Authors: Lisbeth Evered, B.Sc, M.Biostat, PhD et al
Anesthesiology published on 11 2015.
Background: Postoperative cognitive dysfunction (POCD) affects 16 to 21% of the elderly 3 months after anesthesia and surgery and is associated with adverse outcomes. The exact cause of POCD remains unknown. The authors hypothesized that elderly individuals with Alzheimer disease (AD) neuropathology, identified by cerebrospinal fluid (CSF) analysis, would have increased the risk for POCD.
Methods: CSF samples were collected from 59 patients 60 yr or older who received combined spinal and general anesthesia for elective total hip replacement. Patients underwent neuropsychological testing preoperatively and at 7 days, 3 months, and 12 months postoperatively. POCD at 3 months and cognitive decline at 12 months were calculated by using the reliable change index. CSF amyloid β1–42 (Aβ1–42), total-tau, phosphorylated-tau, and neurofilament light were assayed with enzyme-linked immunosorbent assay methods.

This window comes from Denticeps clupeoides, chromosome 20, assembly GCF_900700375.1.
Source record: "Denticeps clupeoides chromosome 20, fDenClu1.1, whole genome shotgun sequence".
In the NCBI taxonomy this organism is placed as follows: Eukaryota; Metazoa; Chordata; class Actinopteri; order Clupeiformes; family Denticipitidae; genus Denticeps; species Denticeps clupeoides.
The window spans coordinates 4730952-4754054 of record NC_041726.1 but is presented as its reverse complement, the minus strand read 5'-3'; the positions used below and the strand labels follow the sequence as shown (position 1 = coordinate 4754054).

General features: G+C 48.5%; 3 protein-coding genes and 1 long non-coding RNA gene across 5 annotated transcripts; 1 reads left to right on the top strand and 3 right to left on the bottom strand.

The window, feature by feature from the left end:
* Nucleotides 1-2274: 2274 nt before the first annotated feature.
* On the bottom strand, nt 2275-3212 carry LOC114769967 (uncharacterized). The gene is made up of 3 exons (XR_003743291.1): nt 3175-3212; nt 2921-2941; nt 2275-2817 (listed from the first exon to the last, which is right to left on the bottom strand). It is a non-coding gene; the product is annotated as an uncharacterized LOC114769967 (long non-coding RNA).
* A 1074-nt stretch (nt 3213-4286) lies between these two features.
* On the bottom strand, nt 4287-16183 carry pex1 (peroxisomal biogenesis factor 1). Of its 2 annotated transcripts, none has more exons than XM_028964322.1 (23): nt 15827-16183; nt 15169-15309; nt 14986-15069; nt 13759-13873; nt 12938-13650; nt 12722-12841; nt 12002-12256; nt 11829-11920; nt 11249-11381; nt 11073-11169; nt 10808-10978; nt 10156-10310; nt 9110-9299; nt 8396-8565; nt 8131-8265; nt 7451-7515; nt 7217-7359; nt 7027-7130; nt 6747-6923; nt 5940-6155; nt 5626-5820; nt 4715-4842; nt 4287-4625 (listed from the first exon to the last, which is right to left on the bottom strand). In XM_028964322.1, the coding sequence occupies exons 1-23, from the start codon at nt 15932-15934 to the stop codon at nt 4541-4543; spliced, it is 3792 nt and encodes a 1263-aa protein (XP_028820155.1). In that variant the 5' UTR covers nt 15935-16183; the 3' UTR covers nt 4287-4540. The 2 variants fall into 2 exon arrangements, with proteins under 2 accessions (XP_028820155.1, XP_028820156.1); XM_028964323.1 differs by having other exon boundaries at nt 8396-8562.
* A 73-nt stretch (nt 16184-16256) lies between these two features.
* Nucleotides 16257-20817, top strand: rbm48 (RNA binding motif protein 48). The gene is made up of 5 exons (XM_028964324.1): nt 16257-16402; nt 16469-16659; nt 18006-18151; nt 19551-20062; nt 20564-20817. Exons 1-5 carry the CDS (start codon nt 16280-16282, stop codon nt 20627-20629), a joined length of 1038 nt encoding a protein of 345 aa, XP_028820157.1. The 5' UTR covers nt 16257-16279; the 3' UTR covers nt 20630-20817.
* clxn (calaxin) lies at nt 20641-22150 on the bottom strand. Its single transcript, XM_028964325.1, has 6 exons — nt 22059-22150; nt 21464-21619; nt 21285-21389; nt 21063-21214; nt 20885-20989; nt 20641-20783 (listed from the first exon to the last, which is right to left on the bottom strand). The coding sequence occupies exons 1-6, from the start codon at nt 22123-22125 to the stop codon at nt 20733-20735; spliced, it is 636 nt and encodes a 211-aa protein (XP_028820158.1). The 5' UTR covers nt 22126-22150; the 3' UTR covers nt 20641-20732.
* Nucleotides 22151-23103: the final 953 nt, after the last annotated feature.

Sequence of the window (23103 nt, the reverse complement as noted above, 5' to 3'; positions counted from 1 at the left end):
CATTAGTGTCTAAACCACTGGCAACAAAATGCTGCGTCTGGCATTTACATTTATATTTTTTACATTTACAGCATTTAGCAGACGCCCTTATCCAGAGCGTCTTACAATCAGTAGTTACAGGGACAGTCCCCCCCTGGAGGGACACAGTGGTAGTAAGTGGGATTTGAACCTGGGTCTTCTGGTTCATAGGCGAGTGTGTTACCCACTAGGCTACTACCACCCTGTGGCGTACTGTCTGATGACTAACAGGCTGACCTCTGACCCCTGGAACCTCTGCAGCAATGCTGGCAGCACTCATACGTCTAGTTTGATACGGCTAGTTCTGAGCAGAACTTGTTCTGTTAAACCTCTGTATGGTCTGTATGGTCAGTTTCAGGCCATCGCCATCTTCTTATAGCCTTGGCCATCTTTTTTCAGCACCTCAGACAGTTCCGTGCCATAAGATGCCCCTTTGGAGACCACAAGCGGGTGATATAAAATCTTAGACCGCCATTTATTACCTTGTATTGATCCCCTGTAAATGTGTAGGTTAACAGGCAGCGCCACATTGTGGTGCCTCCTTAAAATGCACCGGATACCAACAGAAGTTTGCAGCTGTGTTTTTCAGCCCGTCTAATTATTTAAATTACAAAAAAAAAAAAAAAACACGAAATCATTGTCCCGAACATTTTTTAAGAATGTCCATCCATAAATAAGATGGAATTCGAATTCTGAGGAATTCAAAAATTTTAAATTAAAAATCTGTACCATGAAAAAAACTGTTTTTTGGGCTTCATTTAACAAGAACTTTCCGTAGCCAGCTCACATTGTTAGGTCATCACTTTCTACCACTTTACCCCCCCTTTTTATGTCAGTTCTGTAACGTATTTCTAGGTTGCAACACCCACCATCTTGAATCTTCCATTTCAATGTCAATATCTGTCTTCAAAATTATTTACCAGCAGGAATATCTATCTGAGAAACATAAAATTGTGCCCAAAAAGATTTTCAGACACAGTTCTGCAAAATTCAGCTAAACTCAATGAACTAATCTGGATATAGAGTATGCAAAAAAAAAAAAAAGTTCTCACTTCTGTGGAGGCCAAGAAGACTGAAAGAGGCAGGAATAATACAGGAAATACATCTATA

Results: POCD was identified in 5 of 57 patients (8.8%) at 3 months. For Aβ1–42, 11 patients were below the cut-point for AD neuropathology of whom 3 were classified with POCD (27.3%; 95% CI, 6.0 to 61%), whereas of the 46 patients above the cut-point, 2 were classified with POCD (4.3%; 95% CI, 0.5 to 14.8%) (P = 0.01). There was no significant difference in the incidence of POCD in relation to the cut-points for any of the other analytes.
Conclusions: Low CSF Aβ1–42 may be a significant predictor of POCD at 3 months. This indicates that patients with AD neuropathology even in the absence of clinically detectable AD symptoms may be susceptible to POCD.